In addition, many infants (by 13 months) do not receive all recommended vaccines:  43.2 percent do not receive the chickenpox vaccine; 12.6 percent do not receive the pneumococcal vaccine; 10.7 percent do not receive the meningitis, pneumonia and epiglottis Hib vaccine; 10.6 do not receive the diphtheria, tetanus and whooping cough vaccine; 15.4 percent do not receive all three doses of the hepatitis B vaccine; and 6.3 percent do not receive the polio vaccine.

Some key recommendations for improving vaccination rates include:

  • Increasing public education campaigns about the safety and effectiveness of vaccines;
  • Minimizing vaccine exemptions – states should enact and enable universal childhood vaccinations except where immunization is medically-contraindicated. Non-medical vaccine exemptions, including personal belief exemptions, enable higher rates of exemptions in those states that allow them;
  • Increasing provider education and vaccine standard of practice to help ensure providers are responsibly promoting the importance of vaccination to their patients and actively tracking whether patients have received all recommended vaccinations and providing them when they have not;
  • Bolstering immunization registries and tracking to help ensure children’s and adults’ immunizations are up-to-date, and providers can identify when an individual is missing a recommended vaccination. Immunizations registries should be integrated with electronic health records (EHRs) and be interoperable across providers, so, for instance, if a child goes to the doctor with a stomach virus or visits a specialist, they can easily flag if a child has not received a vaccine and can provide it then. There should also be increased education for providers to support and expand vaccinations as standard practice and to discuss and track vaccination histories with their patients;   
  • Expanding alternate delivery sites – the National Vaccine Advisory Committee (NVAC) has recommended including expansion of vaccination services offered by pharmacists and other community immunization providers, vaccination at the workplace and increased vaccination by providers who care for pregnant women; and
  • Supporting expanded research and use of alternatives to syringe administration of vaccination – experiences with alternative delivery methods, such as using the nasal mist intranasal administration of live-attenuated influenza vaccine (LAIV), have been well-received by the public and have contributed to increased uptake in pediatric and adult vaccinations.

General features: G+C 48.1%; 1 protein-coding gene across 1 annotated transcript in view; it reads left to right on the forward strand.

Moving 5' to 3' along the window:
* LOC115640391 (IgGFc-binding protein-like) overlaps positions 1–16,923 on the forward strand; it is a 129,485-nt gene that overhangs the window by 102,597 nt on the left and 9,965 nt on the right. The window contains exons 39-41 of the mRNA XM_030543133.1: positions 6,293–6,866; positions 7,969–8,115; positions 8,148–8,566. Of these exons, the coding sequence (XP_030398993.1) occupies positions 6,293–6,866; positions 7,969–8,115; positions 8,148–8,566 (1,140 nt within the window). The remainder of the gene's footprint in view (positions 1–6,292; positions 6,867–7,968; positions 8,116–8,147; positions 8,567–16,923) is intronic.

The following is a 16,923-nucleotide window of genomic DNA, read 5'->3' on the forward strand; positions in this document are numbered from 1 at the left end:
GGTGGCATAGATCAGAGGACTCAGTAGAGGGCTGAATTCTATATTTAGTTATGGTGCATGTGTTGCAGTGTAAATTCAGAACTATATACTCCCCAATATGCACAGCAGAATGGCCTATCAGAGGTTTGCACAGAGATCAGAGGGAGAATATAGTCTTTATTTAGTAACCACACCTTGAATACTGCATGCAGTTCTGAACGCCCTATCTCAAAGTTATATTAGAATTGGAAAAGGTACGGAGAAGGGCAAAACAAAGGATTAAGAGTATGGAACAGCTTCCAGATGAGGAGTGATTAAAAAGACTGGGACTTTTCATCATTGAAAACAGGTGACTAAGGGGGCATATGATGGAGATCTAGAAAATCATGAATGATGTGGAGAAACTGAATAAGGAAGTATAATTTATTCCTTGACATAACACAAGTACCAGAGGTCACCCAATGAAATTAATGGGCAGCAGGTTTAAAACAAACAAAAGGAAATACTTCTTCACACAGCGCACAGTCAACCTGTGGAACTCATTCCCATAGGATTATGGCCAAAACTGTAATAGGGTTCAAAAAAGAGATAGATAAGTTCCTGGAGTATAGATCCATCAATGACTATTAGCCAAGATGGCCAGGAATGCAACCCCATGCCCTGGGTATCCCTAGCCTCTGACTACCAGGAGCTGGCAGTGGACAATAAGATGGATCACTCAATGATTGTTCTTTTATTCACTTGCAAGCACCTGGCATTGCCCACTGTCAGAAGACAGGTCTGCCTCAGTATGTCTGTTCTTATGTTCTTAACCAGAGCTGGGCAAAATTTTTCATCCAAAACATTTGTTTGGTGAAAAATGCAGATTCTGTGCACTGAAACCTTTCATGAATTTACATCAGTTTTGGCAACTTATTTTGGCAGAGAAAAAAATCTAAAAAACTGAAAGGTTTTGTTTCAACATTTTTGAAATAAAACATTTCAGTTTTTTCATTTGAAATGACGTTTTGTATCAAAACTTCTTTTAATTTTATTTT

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State-by-state estimated vaccination coverage with the recommended one or more does of measles, mumps, rubella (MMR) vaccine among children ages 19-to-35 months old  (Data source: National Immunization Survey, 2013).

1. New Hampshire (96.3%); 2. Washington, D.C. (96.2%); 3. North Carolina (96.0%); 4. Massachusetts (95.8%); 5. (tie) New Jersey (95.6%) and Rhode Island (95.6%); 7. New York (95.5%); 8. Maryland (95.3%); 9. Mississippi (95.2%); 10. Delaware (94.8%); 11. Iowa (94.5%); 12. Georgia (93.9%); 13. Washington (93.5%); 14. Florida (93.4%); 15. Pennsylvania (93.3%); 16. Wisconsin (93.2%); 17. South Dakota (93.1%); 18. Hawaii (92.8%); 19. Texas (92.7%); 20. Utah (92.6%); 21. Nebraska (92.5%); 22. Tennessee (92.3%); 23. Indiana (92.0%); 24. (tie) Arizona (91.4%), Connecticut (91.4%), Illinois (91.4%) and North Dakota (91.4%); 28. Vermont (91.2%); 29. Idaho (91.1%); 30. Maine (91.0%); 31. Minnesota (90.8%); 32. California (90.7%); 33. Alaska (90.5%); 34. Nevada (90.4%); 35. (tie) Missouri (89.8%) and Oklahoma (89.8%); 37. Alabama (89.7%); 38. Kentucky (89.5%); 39. (tie) Kansas (89.4%) and Oregon (89.4%); 41. (tie) South Carolina (89.2%) and Michigan (89.2%); 43. New Mexico (89.1%); 44. Wyoming (89.0%); 45. Virginia (88.6%); 46. Arkansas (88.3%); 47. Louisiana (88.1%); 48. Montana (87.3%); 49. (tie) Colorado (86.0%), Ohio (86.0%) and West Virginia (86.0%).

Trust for America’s Health is a non-profit, non-partisan organization dedicated to saving lives by protecting the health of every community and working to make disease prevention a national priority. www.healthyamericans.org

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Contact

Media Contacts: Albert Lang (202) 223-9870 x 21 or alang@tfah.org or Laura Segal (202) 223-9870 x 27 or lsegal@tfah.org